August 1, 2002

WORKER ESSENTIALITY AND THE TIMES :

Check out these two articles from today's New York Times :
Mozart Players Inching Farther Out on a Limb (ANTHONY TOMMASINI, August 1, 2002, NY Times)
What's most perplexing about the strike by the Mostly Mozart Festival Orchestra, called just hours before the four-week event was to begin on Monday evening, is that the musicians may be overestimating their essentialness.

New York has to have the New York Philharmonic. The Metropolitan Opera must maintain a top-notch orchestra. But there are other ways for Lincoln Center to present a summer festival of orchestra and chamber music programs, even one that mostly hews to the Mostly Mozart format, without supporting a resident orchestra. [...]

By its action the union is inviting Lincoln Center to devise a festival for next summer without a resident orchestra. It's hard to imagine a public outcry from New Yorkers to maintain the status quo.

Recently in Risor, Norway, I spoke with members of the lively Norwegian Chamber Orchestra, scheduled to make its Mostly Mozart debut in 2003, with the remarkable Norwegian pianist Leif Ove Andsnes as soloist. Those musicians can hardly wait to play the festival next summer. That their performance will generate excitement is a sure bet. It will set a high standard for the Mostly Mozart Festival Orchestra to match.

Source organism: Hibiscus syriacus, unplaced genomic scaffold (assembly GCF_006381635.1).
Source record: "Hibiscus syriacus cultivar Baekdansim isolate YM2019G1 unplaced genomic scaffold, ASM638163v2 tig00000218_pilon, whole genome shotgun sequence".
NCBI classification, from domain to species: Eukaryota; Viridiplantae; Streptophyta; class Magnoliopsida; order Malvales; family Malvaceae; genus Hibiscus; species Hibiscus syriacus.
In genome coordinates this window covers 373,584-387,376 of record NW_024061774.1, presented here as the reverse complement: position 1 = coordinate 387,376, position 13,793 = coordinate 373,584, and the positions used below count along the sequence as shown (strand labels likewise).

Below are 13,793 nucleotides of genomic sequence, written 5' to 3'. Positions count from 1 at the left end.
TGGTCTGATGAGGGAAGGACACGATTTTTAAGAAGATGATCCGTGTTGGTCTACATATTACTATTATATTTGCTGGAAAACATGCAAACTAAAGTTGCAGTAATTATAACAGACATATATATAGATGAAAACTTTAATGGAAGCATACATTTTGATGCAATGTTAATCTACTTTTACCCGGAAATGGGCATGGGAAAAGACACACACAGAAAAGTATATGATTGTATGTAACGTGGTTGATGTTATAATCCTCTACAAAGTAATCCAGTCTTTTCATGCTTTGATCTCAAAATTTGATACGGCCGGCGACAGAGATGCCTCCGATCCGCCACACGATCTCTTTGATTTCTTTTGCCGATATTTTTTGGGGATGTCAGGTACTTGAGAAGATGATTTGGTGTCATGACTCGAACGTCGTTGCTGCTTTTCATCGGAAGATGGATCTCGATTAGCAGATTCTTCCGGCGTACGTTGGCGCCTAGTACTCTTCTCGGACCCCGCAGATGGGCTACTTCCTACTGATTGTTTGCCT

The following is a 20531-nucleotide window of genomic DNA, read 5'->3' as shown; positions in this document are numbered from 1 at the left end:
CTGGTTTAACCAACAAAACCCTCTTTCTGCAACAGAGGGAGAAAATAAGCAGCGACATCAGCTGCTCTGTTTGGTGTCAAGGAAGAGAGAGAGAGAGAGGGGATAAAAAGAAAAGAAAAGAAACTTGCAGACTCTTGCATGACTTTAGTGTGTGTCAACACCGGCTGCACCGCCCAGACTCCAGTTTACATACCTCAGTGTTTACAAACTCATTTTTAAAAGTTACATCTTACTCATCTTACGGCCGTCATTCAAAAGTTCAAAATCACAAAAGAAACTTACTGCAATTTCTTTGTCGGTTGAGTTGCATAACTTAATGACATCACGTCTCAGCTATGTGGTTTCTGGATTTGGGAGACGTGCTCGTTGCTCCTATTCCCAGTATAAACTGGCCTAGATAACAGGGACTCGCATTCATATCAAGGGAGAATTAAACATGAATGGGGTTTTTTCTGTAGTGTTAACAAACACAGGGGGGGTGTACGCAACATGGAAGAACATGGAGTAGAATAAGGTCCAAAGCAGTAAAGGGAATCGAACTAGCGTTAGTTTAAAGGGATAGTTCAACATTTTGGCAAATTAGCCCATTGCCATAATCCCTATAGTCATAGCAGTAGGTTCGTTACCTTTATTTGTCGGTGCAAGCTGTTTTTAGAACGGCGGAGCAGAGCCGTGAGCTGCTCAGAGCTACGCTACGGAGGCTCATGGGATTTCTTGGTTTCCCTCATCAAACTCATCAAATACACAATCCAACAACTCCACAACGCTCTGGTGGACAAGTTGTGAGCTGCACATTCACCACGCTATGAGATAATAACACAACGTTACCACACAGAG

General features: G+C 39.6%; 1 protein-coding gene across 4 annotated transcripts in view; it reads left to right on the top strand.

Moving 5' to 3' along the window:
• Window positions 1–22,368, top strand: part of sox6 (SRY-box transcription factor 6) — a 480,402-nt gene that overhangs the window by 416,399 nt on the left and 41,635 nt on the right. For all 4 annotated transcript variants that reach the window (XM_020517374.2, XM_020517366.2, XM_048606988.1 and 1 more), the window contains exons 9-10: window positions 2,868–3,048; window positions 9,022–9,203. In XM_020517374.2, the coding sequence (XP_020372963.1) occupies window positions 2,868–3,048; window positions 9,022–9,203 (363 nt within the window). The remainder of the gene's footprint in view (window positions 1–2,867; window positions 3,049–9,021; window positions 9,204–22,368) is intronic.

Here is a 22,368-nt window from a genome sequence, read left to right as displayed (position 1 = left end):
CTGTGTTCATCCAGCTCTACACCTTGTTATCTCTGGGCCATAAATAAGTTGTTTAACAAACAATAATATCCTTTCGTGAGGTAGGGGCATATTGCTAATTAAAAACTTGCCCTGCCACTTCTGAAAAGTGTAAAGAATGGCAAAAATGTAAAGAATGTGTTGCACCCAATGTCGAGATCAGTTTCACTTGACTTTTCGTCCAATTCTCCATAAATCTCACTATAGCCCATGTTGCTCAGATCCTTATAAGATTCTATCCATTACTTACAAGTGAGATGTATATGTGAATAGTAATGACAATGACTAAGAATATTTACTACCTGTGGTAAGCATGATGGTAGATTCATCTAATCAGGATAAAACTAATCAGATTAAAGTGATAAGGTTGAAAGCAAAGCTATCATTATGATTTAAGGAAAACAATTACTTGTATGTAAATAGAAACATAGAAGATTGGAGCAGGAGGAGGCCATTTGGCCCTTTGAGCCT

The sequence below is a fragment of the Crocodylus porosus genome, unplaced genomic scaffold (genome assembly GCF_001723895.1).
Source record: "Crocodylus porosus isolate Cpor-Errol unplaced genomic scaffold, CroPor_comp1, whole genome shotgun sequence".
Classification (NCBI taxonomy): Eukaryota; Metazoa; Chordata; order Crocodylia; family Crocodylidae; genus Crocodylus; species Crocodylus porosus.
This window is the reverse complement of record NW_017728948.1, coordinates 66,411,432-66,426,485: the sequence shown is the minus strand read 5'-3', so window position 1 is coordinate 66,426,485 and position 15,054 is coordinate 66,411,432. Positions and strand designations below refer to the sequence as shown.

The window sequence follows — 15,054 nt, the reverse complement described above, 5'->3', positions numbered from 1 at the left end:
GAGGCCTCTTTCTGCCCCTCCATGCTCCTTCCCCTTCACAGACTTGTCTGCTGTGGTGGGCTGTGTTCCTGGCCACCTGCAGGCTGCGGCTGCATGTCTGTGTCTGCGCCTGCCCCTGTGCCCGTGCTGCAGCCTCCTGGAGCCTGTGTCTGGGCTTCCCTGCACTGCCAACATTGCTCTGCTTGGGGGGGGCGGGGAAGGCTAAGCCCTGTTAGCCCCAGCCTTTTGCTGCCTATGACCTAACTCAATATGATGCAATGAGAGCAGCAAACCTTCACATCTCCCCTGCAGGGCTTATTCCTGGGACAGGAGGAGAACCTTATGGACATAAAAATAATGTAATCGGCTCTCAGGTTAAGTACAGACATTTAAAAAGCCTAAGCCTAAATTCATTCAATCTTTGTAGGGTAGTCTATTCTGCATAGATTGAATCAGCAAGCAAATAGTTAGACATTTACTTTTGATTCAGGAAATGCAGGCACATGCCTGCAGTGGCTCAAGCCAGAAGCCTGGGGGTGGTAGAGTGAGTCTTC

Asked if the strike makes it more likely that Lincoln Center will simply turn the festival into a series of performances by visiting ensembles and orchestras, Mr. Moriarty said, "There's no arguing with that point."

Right now, with no overtures from the musicians union and Lincoln Center's firm stand, it's entirely possible that the resident orchestra will not survive.

It's hard to see what the union expected to gain by this action. Officially, talks are not dead. Ms. Moss and her administrative colleagues say they are deeply saddened by the disservice to audiences. But judging from the speed with which they canceled this summer's concerts by the Mostly Mozart Festival Orchestra, they do not seem to be all that upset by the prospect of losing the ensemble.


Posted by Orrin Judd at August 1, 2002 6:59 PM
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